Thoughts from Dr. Joe: Crossing the Rubicon en pointe

January 11, 2012|By Joe Puglia

Christmas had taken a lot of out me. Trying to accommodate to Kaitzer and the girls’ schedules, not to mention having to rescue Charlie, was more than I could handle. All I wanted to do on Jan. 2 was watch football.

About a month prior, Simone became ecstatic about the promise of going “en pointe” and purchasing her first ballet pointe shoes. Her excitement increased exponentially and reached a crescendo that morning.

Simone began dancing at the age of 3 but since joining the Revolution Dance Center in Montrose, dance has become her passion. Julie Kay, owner and dance director, provides the alchemy for art, performance and fun.


Just as I was leaving for a cup of tea and to do some writing, Simone exclaimed, “Daddy! You wanna come with us?”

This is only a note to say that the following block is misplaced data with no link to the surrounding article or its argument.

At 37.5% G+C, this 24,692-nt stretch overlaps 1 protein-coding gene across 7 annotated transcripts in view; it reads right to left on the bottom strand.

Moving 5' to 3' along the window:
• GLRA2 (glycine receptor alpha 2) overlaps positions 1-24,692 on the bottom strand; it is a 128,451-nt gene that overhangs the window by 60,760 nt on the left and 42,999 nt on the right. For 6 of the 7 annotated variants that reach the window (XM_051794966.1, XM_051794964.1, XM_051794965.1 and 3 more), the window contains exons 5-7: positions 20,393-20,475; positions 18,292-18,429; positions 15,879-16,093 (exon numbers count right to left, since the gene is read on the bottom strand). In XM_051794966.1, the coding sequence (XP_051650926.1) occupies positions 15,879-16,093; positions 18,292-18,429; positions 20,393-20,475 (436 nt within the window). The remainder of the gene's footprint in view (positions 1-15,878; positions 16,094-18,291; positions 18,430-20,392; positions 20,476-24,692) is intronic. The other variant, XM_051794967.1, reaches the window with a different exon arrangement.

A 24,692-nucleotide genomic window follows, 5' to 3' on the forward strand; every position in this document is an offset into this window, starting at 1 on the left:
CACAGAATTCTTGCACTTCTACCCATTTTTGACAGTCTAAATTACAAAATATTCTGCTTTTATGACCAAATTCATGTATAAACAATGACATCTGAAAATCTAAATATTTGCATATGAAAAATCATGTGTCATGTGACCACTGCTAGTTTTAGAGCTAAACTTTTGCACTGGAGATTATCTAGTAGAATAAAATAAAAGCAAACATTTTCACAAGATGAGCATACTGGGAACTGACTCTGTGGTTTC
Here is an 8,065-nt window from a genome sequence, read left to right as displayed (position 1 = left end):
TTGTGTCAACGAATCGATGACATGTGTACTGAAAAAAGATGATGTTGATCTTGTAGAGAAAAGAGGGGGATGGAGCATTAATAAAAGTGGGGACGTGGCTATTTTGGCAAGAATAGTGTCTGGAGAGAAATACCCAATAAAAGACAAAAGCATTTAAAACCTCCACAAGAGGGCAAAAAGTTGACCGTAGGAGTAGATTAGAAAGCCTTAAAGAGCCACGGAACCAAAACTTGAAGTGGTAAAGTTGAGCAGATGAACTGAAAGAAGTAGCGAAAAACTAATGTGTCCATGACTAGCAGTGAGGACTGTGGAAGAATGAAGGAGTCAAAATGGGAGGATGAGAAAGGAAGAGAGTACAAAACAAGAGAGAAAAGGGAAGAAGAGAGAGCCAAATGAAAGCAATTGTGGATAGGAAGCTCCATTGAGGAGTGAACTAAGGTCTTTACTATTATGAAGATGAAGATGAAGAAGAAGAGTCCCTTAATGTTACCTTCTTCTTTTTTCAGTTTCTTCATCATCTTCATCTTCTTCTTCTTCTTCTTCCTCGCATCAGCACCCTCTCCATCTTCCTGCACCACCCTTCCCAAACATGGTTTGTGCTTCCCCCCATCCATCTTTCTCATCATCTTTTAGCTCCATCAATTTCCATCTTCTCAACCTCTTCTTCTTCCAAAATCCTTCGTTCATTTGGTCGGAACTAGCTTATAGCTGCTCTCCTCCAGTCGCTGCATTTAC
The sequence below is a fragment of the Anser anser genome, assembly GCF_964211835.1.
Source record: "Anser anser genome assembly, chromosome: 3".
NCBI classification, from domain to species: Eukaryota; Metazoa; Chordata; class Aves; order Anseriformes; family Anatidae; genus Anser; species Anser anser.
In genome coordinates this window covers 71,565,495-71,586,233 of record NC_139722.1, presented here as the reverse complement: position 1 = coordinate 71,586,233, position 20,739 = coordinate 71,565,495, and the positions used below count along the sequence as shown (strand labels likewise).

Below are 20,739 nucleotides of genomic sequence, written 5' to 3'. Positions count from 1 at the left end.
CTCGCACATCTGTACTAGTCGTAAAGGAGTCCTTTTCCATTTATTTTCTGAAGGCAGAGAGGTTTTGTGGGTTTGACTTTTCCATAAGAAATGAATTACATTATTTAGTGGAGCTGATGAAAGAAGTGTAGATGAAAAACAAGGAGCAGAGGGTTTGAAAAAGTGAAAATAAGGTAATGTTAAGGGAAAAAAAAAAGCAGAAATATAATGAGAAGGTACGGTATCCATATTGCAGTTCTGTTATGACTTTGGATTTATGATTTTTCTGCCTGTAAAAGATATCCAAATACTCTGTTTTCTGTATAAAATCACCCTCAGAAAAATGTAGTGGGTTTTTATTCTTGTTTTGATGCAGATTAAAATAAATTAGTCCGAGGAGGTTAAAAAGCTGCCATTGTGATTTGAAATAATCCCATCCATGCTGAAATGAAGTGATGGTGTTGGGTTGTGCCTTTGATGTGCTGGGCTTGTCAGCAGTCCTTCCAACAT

“Joe! That’s a great idea,” Kaitzer remarked.

I was outflanked; not even the heavy guns could save me.

But I didn’t get it. What’s the big schmeal about purchasing a pair of pointe shoes? Would we make such a fuss if she were getting bowling shoes?

Nevertheless I went, and forced a smile.

Once we arrived at Pas de Deux in Agoura, I realized something special was happening. There were five girls: Quincy, Jasmine, Tessa, Stephanie, Simone — and their mothers. Also present were two fitting specialists, Revolution’s ballet director Rebecca Mala, aka Miss Becca; Simone’s uncle Raffi; and me.

Cameras continually flashed, capturing the euphoric children and documenting the pageantry of finding the perfect pointe shoe. The expressions on the mothers’ faces were telling signs that defined the significance of the moment.

The girls were crossing the Rubicon. They had reached a point of no return similar to Caesar’s crossing the Rubicon River in 49 BC to seize power in Rome. They were making the transition toward a new level of dance. When a girl goes en pointe, she no longer dances; she becomes a dancer.

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